4x4 tracks lit­ter the land­scape at Owen Springs.

This iso­lated bush camp­site not far from Alice Springs pro­vides an easy way to es­cape the high­way.

4 x 4 Australia - - Contents -

ALONG the Stu­art High­way south of Alice Springs, road­side rest ar­eas quickly fill with trav­ellers dur­ing the peak tour­ing sea­son. The throng starts as­sem­bling at mid-af­ter­noon and, though the out­look might not be the most in­spir­ing, the cost is free and the com­pany guar­an­teed.

A hand­ful of savvy trav­ellers know where to nip off the bi­tu­men, to a lit­tle­known free camp that has some clear ben­e­fits over the high­way stops. At Red­bank Water­hole, in Owen Springs Re­serve, there’s not much in the way of traf­fic noise and there’s plenty of room to move.

A dirt track leaves the high­way 66km south of Alice, head­ing west just 6km through the re­serve to Red­bank Water­hole. The track is marked 4Wd-only and, though dusty and cor­ru­gated, is hardly a chal­lenge for any ve­hi­cle with a bit of clear­ance.

There are no fa­cil­i­ties at Red­bank; only the tracks and old camp­fires of pre­vi­ous campers de­fine in­di­vid­ual sites. Most sites over­look the bed of the Hugh River, one of the Ter­ri­tory’s great ephemeral rivers and a main trib­u­tary of the mighty Finke. Nat­u­rally, some of the tracks around camp are fairly sandy, as are the sites. An­other ad­van­tage of Red­bank is that it’s one of the few re­serves in the Ter­ri­tory where dogs are al­lowed.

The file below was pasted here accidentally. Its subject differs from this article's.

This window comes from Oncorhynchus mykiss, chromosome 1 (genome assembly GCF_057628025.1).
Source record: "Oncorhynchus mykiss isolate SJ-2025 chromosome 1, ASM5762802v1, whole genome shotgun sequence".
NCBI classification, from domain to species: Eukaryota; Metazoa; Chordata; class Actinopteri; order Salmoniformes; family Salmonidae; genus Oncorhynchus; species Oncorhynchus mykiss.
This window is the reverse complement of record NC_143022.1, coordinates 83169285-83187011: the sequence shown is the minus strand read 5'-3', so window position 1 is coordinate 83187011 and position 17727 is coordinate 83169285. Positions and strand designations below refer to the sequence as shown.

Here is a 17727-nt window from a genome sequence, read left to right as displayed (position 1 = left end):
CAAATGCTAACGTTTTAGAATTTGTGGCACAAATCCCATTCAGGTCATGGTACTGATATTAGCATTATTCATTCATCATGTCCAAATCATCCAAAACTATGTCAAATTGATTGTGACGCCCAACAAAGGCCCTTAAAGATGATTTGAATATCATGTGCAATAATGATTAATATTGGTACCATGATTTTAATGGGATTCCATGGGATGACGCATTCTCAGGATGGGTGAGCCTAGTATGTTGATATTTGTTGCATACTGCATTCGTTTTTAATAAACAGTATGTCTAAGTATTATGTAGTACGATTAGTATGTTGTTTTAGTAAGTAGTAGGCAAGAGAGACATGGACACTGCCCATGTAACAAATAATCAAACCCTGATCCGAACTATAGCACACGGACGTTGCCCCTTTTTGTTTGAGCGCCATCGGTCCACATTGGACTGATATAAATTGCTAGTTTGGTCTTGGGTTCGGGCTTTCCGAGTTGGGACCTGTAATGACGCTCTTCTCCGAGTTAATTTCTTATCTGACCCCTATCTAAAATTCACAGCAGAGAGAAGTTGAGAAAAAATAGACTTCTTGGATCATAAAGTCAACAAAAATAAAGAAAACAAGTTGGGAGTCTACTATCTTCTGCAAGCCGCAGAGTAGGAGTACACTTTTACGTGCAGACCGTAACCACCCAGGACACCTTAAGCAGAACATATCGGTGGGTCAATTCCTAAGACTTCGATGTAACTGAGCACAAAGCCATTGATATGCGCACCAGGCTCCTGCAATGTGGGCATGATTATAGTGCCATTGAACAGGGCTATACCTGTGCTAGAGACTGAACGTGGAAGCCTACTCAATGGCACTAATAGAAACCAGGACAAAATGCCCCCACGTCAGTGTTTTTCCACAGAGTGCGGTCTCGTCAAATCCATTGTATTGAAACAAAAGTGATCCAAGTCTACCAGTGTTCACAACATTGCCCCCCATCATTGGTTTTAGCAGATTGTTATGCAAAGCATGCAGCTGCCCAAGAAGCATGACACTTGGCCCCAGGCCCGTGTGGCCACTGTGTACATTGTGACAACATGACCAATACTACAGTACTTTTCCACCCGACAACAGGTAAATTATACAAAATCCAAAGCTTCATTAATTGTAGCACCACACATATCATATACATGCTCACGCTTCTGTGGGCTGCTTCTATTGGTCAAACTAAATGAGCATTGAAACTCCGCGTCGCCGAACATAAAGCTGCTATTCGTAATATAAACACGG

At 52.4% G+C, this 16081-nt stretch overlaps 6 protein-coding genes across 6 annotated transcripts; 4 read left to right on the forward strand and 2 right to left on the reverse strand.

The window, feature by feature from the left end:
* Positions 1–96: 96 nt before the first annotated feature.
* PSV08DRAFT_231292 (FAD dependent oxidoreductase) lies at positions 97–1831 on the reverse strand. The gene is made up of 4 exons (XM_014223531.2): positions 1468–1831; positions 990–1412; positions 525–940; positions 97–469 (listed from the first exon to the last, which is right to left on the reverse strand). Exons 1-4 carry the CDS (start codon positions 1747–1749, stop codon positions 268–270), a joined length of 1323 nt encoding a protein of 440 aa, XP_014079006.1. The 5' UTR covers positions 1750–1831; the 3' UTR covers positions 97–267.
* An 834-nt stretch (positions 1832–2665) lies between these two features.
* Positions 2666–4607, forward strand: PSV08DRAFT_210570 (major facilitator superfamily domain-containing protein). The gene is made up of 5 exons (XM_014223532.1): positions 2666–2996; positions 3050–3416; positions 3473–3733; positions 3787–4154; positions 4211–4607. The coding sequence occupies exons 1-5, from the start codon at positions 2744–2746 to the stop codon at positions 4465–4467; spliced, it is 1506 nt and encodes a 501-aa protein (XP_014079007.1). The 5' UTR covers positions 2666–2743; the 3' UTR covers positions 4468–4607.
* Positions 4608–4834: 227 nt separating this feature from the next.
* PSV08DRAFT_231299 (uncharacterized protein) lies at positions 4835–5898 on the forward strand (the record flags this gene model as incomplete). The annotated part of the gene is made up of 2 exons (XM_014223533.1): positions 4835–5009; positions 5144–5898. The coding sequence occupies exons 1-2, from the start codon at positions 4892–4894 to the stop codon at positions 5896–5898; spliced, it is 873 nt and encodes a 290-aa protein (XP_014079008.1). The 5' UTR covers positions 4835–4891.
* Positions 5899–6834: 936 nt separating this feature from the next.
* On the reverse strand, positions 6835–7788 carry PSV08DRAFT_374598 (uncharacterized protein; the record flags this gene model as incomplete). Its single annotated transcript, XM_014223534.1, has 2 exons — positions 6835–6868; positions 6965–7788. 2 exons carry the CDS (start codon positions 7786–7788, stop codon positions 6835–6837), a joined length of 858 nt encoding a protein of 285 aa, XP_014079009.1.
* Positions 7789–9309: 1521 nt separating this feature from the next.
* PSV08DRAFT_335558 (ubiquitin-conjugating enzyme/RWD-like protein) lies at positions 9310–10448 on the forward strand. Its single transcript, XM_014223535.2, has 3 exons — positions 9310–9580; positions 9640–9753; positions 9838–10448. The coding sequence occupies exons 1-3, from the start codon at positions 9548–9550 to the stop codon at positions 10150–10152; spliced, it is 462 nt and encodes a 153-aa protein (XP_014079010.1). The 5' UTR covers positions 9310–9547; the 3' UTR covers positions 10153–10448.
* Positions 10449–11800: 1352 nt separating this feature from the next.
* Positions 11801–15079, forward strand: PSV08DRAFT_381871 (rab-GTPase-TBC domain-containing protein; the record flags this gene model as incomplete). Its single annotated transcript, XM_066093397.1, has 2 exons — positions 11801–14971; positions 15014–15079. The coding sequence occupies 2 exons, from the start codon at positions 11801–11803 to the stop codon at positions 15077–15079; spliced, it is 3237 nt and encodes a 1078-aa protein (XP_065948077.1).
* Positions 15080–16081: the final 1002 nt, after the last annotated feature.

This section of the re­serve isn’t that far off the main road, so there can be a drift of noise from road trains rum­bling along the high­way. The sound isn’t in­tru­sive, though, and it’s the lo­cal corel­las and red-tailed black cock­a­toos that cause the most com­mo­tion.

Quiet campers have a fair chance of see­ing more wildlife at Red­bank. Along with the corel­las and cock­a­toos, the water­hole at­tracts flocks of budgeri­gars, dif­fer­ent pi­geons and even hawks that ha­rass fish at­tempt­ing to hide in the di­min­ish­ing pools. Wa­ter lev­els will de­pend on how re­cently the Hugh River has seen a flow, and in a good sea­son there’ll be enough wa­ter for a re­fresh­ing warm-weather swim. It’s an at­trac­tive place, lined with river gums and sur­rounded with a va­ri­ety of grasses and shrubs.

How­ever, Red­bank is just a small section of Owen Springs Re­serve, and trav­ellers look­ing for some­thing more than just a con­ve­nient overnight stop won’t be dis­ap­pointed.

From the Red­bank Water­hole ac­cess track, a self-drive route leads roughly north to­wards the Water­house Range. This track is def­i­nitely for four-wheel drive ve­hi­cles only, as it picks up the bed of the Hugh River to tra­verse deep sand as well as rocks and dust. De­spite that, it’s not a ter­ri­bly tough track and the camp­ing op­por­tu­ni­ties are

Red­bank Water­hole ac­cess track is for 4WD rigs only, as it tra­verses deep sand, rocks and dust

pretty good. Un­for­tu­nately, pets are not al­lowed in this section of the Owen Springs Re­serve.

The self-drive route is only 50km long, ending on Lara­p­inta Drive about 50km west of Alice Springs. A brochure de­tail­ing his­tor­i­cal and nat­u­ral points of in­ter­est along the way is usu­ally avail­able at the en­trance to the re­serve. An in­for­ma­tion sheet can also be down­loaded from the North­ern Ter­ri­tory Parks and Wildlife’s web­site (www.park­sand­wildlife.nt.gov.au).